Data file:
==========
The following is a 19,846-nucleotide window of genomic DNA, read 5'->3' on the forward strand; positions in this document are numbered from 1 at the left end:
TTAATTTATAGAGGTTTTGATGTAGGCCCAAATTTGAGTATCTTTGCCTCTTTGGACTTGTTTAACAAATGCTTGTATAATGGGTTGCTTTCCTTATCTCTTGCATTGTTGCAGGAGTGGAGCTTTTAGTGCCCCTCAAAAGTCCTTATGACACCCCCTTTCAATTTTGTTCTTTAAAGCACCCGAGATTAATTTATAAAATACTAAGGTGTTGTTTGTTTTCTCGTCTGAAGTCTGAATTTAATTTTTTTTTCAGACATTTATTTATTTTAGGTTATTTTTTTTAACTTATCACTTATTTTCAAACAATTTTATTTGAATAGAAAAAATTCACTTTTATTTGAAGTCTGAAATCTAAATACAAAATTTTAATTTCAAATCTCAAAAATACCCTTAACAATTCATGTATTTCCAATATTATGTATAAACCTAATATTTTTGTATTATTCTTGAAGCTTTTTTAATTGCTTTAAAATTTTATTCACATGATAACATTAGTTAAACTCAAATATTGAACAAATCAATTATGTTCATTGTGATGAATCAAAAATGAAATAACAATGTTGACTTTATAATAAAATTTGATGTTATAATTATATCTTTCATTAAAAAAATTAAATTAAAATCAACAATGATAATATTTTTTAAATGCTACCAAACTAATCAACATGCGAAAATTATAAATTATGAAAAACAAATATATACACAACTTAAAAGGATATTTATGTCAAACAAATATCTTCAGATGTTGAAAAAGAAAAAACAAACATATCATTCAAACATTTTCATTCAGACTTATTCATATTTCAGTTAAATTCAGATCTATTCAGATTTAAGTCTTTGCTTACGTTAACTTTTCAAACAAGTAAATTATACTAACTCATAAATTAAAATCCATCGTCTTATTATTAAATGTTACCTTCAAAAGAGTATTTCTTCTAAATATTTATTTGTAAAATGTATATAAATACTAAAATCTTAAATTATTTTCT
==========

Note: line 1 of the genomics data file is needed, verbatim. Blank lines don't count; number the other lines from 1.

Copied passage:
The following is a 19,846-nucleotide window of genomic DNA, read 5'->3' on the forward strand; positions in this document are numbered from 1 at the left end: